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Author Roca, Mauro F
Title Incomplete financial markets and imperfect information in macroeconomics
book jacket
Descript 135 p
Note Source: Dissertation Abstracts International, Volume: 68-06, Section: A, page: 2571
Thesis (Ph.D.)--Columbia University, 2007
Chapter 1 develops a general equilibrium model with equilibrium unemployment and noncooperative wage determination to analyze the importance of incomplete markets when risk-averse agents are subject to idiosyncratic employment shocks. A version of the model calibrated to the U.S. economy shows that market incompleteness affects individual behavior and aggregate conditions. An important mechanism at work is the joint influence of imperfect insurance and risk aversion in the wage bargaining. In comparison with the complete insurance benchmark, the introduction of idiosyncratic risk reduces wages, increases vacancies and reduces unemployment. Welfare analysis shows that while with complete markets it is optimal not to provide any unemployment insurance, with incomplete markets the optimal level is positive. Solving this model is particularly challenging because ex-ante homogeneous households accumulate different levels of wealth due to different employment histories. This chapter proposes and implements a novel solution based on perturbation methods
Chapter 2 solves a real business cycle model with heterogeneous agents and uninsurable income risk using perturbation methods. A second order accurate characterization of agent's optimal decision rules is given, which renders the implications of aggregation for macroeconomic dynamics transparent. The role of cross-sectional holdings of capital in determining equilibrium dynamics can be directly assessed. Analysis discloses that an individual's optimal saving decisions are almost linear in their own capital stock giving rise to permanent income consumption behavior. This provides an explanation for the approximate aggregation properties of this model documented by Krusell and Smith (1998): the distribution of capital does not affect aggregate dynamics. While the variance-covariance properties of endogenous variables are almost entirely determined by first order dynamics, the second order dynamics, which capture properties of the wealth distribution, are nonetheless important for an individual's mean consumption and saving decisions and therefore the mean equilibrium capital stock. Policy evaluation exercises therefore need to take account of these higher order terms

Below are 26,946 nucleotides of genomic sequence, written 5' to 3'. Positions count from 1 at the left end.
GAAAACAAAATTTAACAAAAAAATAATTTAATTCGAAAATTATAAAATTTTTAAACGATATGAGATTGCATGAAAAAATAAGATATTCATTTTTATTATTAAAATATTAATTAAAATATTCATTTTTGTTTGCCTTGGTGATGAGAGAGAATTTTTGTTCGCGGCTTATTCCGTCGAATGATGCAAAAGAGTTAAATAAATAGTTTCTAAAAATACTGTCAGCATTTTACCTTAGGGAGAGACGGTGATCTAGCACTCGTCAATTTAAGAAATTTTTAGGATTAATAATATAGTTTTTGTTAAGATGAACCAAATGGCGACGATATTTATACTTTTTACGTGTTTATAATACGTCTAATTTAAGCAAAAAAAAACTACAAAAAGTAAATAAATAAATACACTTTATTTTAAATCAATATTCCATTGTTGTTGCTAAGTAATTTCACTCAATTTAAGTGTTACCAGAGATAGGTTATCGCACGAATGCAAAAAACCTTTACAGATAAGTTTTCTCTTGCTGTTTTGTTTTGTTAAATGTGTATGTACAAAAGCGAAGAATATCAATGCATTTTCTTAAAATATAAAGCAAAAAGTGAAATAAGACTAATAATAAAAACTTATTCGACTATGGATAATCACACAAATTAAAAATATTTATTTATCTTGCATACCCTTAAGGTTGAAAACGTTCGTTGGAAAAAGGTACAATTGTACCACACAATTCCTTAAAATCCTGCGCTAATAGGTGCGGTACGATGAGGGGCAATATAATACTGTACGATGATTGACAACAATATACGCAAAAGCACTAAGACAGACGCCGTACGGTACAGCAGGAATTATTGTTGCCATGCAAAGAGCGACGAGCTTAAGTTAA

Chapter 3 studies the welfare effects of varying levels of transparency in a model of price-setting under monopolistic competition and imperfect common knowledge. Our results indicate that more precise public information never leads to a reduction of welfare in this framework. We find that the beneficial effects of decreased imperfect common knowledge due to a more precise common signal always compensates the potential rise in aggregate volatility. Moreover, we show that, in contrast to what has previously been assumed, the variability of the aggregate price level has no detrimental welfare effects in this model
School code: 0054
Host Item Dissertation Abstracts International 68-06A
Subject Economics, General
Economics, Finance
Economics, Labor
Alt Author Columbia University
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